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Preparation of the Sample

  • Frank L. Schneider
Part of the Monographien aus dem Gebiete der Qualitativen Mikroanalyse book series (MIKROANANALYSE, volume 2)

Abstract

Unlike inorganic substances, carbon compounds cannot be identified by means of a sequence of “separation” reactions. Individual members of an homologous series, for example, could not be separated from each other for the purpose of identification by purely chemical reactions. Nevertheless, final identification of a substance is made, as pointed out before, by measurement of the physical constants of what is assumed to be a single, pure compound. It is obvious, therefore, that the first task of the analyst is to determine whether his test substance is (a) a pure substance, (b) a mixture with one major component and some minor impurities, or (c) a mixture of substances in other proportions. In the case of (b), subjecting the test substance to recrystallization, distillation, etc., usually suffices to free it of impurities. In the case of (c), however, all of the components are regarded as major and are to be separated, purified, and identified and both chemical and physical methods of separation can and should be employed.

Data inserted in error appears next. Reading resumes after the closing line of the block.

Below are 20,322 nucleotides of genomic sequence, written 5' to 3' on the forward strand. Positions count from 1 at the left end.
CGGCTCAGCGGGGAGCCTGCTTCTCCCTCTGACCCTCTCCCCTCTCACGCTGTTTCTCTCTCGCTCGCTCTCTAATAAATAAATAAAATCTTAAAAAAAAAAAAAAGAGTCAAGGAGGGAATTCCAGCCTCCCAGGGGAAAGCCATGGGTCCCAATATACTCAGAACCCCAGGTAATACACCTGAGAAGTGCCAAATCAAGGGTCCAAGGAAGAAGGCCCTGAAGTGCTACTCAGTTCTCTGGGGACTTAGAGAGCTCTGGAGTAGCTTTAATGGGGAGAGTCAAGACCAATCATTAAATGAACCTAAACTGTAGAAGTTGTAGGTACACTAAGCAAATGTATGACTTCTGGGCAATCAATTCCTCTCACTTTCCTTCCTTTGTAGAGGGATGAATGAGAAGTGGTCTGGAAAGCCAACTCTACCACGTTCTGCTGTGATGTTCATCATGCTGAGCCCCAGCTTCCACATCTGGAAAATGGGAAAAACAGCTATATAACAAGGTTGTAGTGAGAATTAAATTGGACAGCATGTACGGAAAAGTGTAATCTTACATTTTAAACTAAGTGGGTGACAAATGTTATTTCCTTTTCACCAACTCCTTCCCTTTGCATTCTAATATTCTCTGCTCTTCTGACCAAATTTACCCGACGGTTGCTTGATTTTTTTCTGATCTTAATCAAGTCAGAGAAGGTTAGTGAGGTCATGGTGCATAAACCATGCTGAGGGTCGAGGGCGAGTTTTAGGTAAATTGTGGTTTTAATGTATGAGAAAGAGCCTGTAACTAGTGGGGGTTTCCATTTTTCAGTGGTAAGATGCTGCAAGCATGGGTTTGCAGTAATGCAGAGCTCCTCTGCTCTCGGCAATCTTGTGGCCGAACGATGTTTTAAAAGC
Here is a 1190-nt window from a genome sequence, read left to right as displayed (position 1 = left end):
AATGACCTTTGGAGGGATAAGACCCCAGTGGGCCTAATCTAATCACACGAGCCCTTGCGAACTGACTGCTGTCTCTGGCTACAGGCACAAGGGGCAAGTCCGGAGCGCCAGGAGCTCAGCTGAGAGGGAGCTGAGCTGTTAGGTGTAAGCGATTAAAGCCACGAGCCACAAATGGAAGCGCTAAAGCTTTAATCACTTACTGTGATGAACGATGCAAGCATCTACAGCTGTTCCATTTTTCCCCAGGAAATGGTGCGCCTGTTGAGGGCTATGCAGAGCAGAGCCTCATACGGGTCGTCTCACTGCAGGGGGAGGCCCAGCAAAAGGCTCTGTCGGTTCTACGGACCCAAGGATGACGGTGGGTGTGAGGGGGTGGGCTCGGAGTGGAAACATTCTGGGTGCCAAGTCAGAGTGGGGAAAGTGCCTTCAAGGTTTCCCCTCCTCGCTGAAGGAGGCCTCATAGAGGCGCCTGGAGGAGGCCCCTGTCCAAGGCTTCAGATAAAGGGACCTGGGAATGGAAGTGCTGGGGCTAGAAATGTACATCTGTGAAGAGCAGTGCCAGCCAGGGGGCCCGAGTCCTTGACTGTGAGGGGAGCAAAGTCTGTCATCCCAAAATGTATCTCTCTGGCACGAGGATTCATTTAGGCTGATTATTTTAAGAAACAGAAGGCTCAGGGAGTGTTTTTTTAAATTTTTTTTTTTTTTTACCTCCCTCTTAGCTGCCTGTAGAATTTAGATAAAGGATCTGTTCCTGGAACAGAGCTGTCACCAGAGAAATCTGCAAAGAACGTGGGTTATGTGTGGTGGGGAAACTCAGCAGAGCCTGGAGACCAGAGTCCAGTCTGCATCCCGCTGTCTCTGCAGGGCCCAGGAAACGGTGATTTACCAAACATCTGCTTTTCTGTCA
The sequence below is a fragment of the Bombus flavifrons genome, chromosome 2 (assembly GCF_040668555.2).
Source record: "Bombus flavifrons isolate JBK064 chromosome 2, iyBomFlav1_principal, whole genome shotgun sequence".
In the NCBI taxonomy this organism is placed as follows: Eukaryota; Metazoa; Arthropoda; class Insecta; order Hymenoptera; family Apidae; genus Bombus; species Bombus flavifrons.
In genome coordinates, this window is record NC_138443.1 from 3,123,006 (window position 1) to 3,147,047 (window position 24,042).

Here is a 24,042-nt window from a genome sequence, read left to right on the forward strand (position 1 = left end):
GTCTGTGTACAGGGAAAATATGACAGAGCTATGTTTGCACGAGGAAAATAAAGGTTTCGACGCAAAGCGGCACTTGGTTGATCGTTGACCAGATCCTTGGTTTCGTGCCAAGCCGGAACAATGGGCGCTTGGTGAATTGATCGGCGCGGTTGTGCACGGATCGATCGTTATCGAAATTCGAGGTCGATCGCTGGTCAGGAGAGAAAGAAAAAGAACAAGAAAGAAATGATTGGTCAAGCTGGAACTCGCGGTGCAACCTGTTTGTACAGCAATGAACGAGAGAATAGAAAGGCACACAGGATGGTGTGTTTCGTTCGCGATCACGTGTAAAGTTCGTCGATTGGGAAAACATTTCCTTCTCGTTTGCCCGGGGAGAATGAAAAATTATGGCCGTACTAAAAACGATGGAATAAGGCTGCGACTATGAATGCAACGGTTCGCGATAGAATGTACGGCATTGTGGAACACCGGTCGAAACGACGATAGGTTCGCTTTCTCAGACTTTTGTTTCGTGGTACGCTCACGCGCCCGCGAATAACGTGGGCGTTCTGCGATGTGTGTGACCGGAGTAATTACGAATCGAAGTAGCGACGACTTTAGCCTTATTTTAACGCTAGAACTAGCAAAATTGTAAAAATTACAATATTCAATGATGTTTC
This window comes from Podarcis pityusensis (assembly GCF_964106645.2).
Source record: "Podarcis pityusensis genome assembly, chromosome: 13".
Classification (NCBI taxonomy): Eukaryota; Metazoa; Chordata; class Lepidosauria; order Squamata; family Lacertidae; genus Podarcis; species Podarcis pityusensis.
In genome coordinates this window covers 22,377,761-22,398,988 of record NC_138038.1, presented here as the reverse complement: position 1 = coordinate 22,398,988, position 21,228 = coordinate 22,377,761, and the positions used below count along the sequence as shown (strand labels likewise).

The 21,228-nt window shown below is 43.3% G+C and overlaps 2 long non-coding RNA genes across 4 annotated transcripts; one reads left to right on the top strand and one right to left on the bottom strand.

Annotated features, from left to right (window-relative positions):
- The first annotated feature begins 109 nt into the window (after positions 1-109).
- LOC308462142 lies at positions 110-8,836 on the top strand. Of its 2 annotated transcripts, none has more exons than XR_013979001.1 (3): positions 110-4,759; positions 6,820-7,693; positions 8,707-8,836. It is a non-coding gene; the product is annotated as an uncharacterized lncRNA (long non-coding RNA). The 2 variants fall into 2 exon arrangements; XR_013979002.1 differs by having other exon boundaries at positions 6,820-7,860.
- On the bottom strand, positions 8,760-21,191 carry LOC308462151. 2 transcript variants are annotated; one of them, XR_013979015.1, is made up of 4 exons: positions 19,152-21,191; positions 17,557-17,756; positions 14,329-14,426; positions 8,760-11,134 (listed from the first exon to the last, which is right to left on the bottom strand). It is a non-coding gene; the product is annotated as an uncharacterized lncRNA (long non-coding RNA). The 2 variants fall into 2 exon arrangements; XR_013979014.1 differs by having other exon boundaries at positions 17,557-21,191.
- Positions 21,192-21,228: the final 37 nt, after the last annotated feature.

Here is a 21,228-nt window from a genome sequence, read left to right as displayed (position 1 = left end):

Keywords

Test Substance Mother Liquor Steam Distillation Distillation Apparatus Fine Capillary 
These keywords were added by machine and not by the authors. This process is experimental and the keywords may be updated as the learning algorithm improves.

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Copyright information

© Springer-Verlag/Wien 1964

Authors and Affiliations

  • Frank L. Schneider
    • 1
  1. 1.Queens College of the City University of New YorkUSA

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